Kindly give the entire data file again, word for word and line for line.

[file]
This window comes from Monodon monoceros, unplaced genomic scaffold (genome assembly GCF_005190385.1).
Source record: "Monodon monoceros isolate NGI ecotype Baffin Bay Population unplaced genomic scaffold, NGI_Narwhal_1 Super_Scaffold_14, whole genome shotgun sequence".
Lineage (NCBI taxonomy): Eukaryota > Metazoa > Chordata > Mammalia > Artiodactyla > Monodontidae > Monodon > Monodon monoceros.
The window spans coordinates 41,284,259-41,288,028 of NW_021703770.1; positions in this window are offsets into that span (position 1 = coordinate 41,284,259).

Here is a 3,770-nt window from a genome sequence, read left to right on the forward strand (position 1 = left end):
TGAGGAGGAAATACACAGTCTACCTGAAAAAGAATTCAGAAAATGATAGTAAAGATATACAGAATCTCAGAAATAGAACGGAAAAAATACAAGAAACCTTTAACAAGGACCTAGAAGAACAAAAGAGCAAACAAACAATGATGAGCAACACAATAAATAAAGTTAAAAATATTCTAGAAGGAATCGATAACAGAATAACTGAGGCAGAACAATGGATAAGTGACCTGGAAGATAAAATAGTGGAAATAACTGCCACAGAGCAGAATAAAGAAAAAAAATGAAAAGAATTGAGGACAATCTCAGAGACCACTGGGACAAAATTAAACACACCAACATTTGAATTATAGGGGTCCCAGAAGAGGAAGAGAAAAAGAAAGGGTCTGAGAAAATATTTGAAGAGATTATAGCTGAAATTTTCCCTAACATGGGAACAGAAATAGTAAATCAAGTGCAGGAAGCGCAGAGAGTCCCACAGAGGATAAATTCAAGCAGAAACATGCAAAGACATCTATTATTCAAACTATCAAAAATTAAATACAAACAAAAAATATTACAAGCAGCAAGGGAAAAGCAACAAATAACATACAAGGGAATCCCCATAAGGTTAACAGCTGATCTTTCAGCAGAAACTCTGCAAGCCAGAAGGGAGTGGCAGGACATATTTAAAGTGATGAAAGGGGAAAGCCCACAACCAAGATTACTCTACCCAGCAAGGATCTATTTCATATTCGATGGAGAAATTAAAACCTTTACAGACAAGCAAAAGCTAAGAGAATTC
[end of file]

This window comes from Monodon monoceros, unplaced genomic scaffold (genome assembly GCF_005190385.1).
Source record: "Monodon monoceros isolate NGI ecotype Baffin Bay Population unplaced genomic scaffold, NGI_Narwhal_1 Super_Scaffold_14, whole genome shotgun sequence".
Lineage (NCBI taxonomy): Eukaryota > Metazoa > Chordata > Mammalia > Artiodactyla > Monodontidae > Monodon > Monodon monoceros.
The window spans coordinates 41,284,259-41,288,028 of NW_021703770.1; positions in this window are offsets into that span (position 1 = coordinate 41,284,259).

Here is a 3,770-nt window from a genome sequence, read left to right on the forward strand (position 1 = left end):
TGAGGAGGAAATACACAGTCTACCTGAAAAAGAATTCAGAAAATGATAGTAAAGATATACAGAATCTCAGAAATAGAACGGAAAAAATACAAGAAACCTTTAACAAGGACCTAGAAGAACAAAAGAGCAAACAAACAATGATGAGCAACACAATAAATAAAGTTAAAAATATTCTAGAAGGAATCGATAACAGAATAACTGAGGCAGAACAATGGATAAGTGACCTGGAAGATAAAATAGTGGAAATAACTGCCACAGAGCAGAATAAAGAAAAAAAATGAAAAGAATTGAGGACAATCTCAGAGACCACTGGGACAAAATTAAACACACCAACATTTGAATTATAGGGGTCCCAGAAGAGGAAGAGAAAAAGAAAGGGTCTGAGAAAATATTTGAAGAGATTATAGCTGAAATTTTCCCTAACATGGGAACAGAAATAGTAAATCAAGTGCAGGAAGCGCAGAGAGTCCCACAGAGGATAAATTCAAGCAGAAACATGCAAAGACATCTATTATTCAAACTATCAAAAATTAAATACAAACAAAAAATATTACAAGCAGCAAGGGAAAAGCAACAAATAACATACAAGGGAATCCCCATAAGGTTAACAGCTGATCTTTCAGCAGAAACTCTGCAAGCCAGAAGGGAGTGGCAGGACATATTTAAAGTGATGAAAGGGGAAAGCCCACAACCAAGATTACTCTACCCAGCAAGGATCTATTTCATATTCGATGGAGAAATTAAAACCTTTACAGACAAGCAAAAGCTAAGAGAATTC